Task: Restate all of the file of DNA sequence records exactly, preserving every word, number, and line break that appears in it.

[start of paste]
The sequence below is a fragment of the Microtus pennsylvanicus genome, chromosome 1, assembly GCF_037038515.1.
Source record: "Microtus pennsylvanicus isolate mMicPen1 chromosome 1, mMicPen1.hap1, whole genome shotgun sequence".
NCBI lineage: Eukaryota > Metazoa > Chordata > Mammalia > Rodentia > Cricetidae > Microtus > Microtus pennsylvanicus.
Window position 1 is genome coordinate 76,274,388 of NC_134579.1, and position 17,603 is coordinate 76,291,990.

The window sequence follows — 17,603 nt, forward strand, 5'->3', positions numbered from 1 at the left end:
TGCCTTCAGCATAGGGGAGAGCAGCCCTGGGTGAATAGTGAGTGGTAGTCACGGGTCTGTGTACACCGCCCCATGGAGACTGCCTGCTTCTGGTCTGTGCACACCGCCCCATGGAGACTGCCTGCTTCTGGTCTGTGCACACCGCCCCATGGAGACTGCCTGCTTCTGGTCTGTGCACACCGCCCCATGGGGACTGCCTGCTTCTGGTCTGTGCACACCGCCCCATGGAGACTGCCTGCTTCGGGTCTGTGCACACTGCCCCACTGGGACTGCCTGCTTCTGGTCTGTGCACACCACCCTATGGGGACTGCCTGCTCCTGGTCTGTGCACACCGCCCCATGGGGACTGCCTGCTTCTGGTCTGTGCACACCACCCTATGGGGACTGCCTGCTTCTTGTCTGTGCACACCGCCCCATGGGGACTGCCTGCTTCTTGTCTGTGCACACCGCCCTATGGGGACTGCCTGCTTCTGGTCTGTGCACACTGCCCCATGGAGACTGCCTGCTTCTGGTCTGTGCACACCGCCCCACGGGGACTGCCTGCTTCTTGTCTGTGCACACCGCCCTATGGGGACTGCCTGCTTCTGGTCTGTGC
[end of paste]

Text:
The sequence below is a fragment of the Microtus pennsylvanicus genome, chromosome 1, assembly GCF_037038515.1.
Source record: "Microtus pennsylvanicus isolate mMicPen1 chromosome 1, mMicPen1.hap1, whole genome shotgun sequence".
NCBI lineage: Eukaryota > Metazoa > Chordata > Mammalia > Rodentia > Cricetidae > Microtus > Microtus pennsylvanicus.
Window position 1 is genome coordinate 76,274,388 of NC_134579.1, and position 17,603 is coordinate 76,291,990.

The window sequence follows — 17,603 nt, forward strand, 5'->3', positions numbered from 1 at the left end:
TGCCTTCAGCATAGGGGAGAGCAGCCCTGGGTGAATAGTGAGTGGTAGTCACGGGTCTGTGTACACCGCCCCATGGAGACTGCCTGCTTCTGGTCTGTGCACACCGCCCCATGGAGACTGCCTGCTTCTGGTCTGTGCACACCGCCCCATGGAGACTGCCTGCTTCTGGTCTGTGCACACCGCCCCATGGGGACTGCCTGCTTCTGGTCTGTGCACACCGCCCCATGGAGACTGCCTGCTTCGGGTCTGTGCACACTGCCCCACTGGGACTGCCTGCTTCTGGTCTGTGCACACCACCCTATGGGGACTGCCTGCTCCTGGTCTGTGCACACCGCCCCATGGGGACTGCCTGCTTCTGGTCTGTGCACACCACCCTATGGGGACTGCCTGCTTCTTGTCTGTGCACACCGCCCCATGGGGACTGCCTGCTTCTTGTCTGTGCACACCGCCCTATGGGGACTGCCTGCTTCTGGTCTGTGCACACTGCCCCATGGAGACTGCCTGCTTCTGGTCTGTGCACACCGCCCCACGGGGACTGCCTGCTTCTTGTCTGTGCACACCGCCCTATGGGGACTGCCTGCTTCTGGTCTGTGC